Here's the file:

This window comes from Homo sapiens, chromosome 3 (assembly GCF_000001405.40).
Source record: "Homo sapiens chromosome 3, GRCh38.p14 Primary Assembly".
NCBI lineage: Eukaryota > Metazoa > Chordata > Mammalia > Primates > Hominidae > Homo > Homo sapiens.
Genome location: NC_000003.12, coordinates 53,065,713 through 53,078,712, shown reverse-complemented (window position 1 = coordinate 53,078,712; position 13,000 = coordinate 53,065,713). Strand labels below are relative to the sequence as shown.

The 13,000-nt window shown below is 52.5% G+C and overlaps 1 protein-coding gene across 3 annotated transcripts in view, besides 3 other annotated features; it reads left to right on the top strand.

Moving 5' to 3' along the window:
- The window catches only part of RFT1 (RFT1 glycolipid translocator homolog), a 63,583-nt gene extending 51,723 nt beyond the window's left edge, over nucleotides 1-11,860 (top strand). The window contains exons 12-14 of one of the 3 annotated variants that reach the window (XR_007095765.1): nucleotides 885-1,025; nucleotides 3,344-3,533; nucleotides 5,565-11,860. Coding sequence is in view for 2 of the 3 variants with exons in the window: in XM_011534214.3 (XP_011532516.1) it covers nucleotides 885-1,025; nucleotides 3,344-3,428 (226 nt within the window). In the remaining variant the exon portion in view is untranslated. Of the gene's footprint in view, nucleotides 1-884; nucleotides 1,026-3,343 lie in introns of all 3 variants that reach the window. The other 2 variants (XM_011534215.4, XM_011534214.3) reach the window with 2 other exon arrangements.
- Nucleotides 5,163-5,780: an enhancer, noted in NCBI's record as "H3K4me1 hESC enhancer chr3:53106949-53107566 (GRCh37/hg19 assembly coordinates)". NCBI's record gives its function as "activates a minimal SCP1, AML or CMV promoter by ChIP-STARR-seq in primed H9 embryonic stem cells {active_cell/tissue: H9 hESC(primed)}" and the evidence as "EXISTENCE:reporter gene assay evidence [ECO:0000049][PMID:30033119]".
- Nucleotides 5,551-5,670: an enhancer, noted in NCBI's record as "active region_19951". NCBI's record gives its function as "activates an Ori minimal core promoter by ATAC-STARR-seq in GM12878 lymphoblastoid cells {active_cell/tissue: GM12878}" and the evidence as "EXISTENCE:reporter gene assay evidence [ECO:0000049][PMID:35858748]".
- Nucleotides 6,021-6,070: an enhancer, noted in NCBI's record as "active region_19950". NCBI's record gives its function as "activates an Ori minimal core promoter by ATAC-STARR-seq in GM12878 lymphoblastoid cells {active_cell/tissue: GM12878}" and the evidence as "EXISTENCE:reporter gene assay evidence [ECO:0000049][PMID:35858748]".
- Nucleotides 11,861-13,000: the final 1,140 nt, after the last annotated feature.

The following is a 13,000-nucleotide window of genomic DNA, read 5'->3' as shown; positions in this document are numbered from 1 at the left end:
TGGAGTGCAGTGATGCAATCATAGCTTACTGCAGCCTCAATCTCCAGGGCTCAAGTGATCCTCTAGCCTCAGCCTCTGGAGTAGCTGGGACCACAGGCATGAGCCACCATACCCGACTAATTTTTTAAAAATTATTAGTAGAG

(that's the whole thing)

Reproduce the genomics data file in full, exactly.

This window comes from Homo sapiens, chromosome 3 (assembly GCF_000001405.40).
Source record: "Homo sapiens chromosome 3, GRCh38.p14 Primary Assembly".
NCBI lineage: Eukaryota > Metazoa > Chordata > Mammalia > Primates > Hominidae > Homo > Homo sapiens.
Genome location: NC_000003.12, coordinates 53,065,713 through 53,078,712, shown reverse-complemented (window position 1 = coordinate 53,078,712; position 13,000 = coordinate 53,065,713). Strand labels below are relative to the sequence as shown.

The 13,000-nt window shown below is 52.5% G+C and overlaps 1 protein-coding gene across 3 annotated transcripts in view, besides 3 other annotated features; it reads left to right on the top strand.

Moving 5' to 3' along the window:
- The window catches only part of RFT1 (RFT1 glycolipid translocator homolog), a 63,583-nt gene extending 51,723 nt beyond the window's left edge, over nucleotides 1-11,860 (top strand). The window contains exons 12-14 of one of the 3 annotated variants that reach the window (XR_007095765.1): nucleotides 885-1,025; nucleotides 3,344-3,533; nucleotides 5,565-11,860. Coding sequence is in view for 2 of the 3 variants with exons in the window: in XM_011534214.3 (XP_011532516.1) it covers nucleotides 885-1,025; nucleotides 3,344-3,428 (226 nt within the window). In the remaining variant the exon portion in view is untranslated. Of the gene's footprint in view, nucleotides 1-884; nucleotides 1,026-3,343 lie in introns of all 3 variants that reach the window. The other 2 variants (XM_011534215.4, XM_011534214.3) reach the window with 2 other exon arrangements.
- Nucleotides 5,163-5,780: an enhancer, noted in NCBI's record as "H3K4me1 hESC enhancer chr3:53106949-53107566 (GRCh37/hg19 assembly coordinates)". NCBI's record gives its function as "activates a minimal SCP1, AML or CMV promoter by ChIP-STARR-seq in primed H9 embryonic stem cells {active_cell/tissue: H9 hESC(primed)}" and the evidence as "EXISTENCE:reporter gene assay evidence [ECO:0000049][PMID:30033119]".
- Nucleotides 5,551-5,670: an enhancer, noted in NCBI's record as "active region_19951". NCBI's record gives its function as "activates an Ori minimal core promoter by ATAC-STARR-seq in GM12878 lymphoblastoid cells {active_cell/tissue: GM12878}" and the evidence as "EXISTENCE:reporter gene assay evidence [ECO:0000049][PMID:35858748]".
- Nucleotides 6,021-6,070: an enhancer, noted in NCBI's record as "active region_19950". NCBI's record gives its function as "activates an Ori minimal core promoter by ATAC-STARR-seq in GM12878 lymphoblastoid cells {active_cell/tissue: GM12878}" and the evidence as "EXISTENCE:reporter gene assay evidence [ECO:0000049][PMID:35858748]".
- Nucleotides 11,861-13,000: the final 1,140 nt, after the last annotated feature.

The following is a 13,000-nucleotide window of genomic DNA, read 5'->3' as shown; positions in this document are numbered from 1 at the left end:
TGGAGTGCAGTGATGCAATCATAGCTTACTGCAGCCTCAATCTCCAGGGCTCAAGTGATCCTCTAGCCTCAGCCTCTGGAGTAGCTGGGACCACAGGCATGAGCCACCATACCCGACTAATTTTTTAAAAATTATTAGTAGAG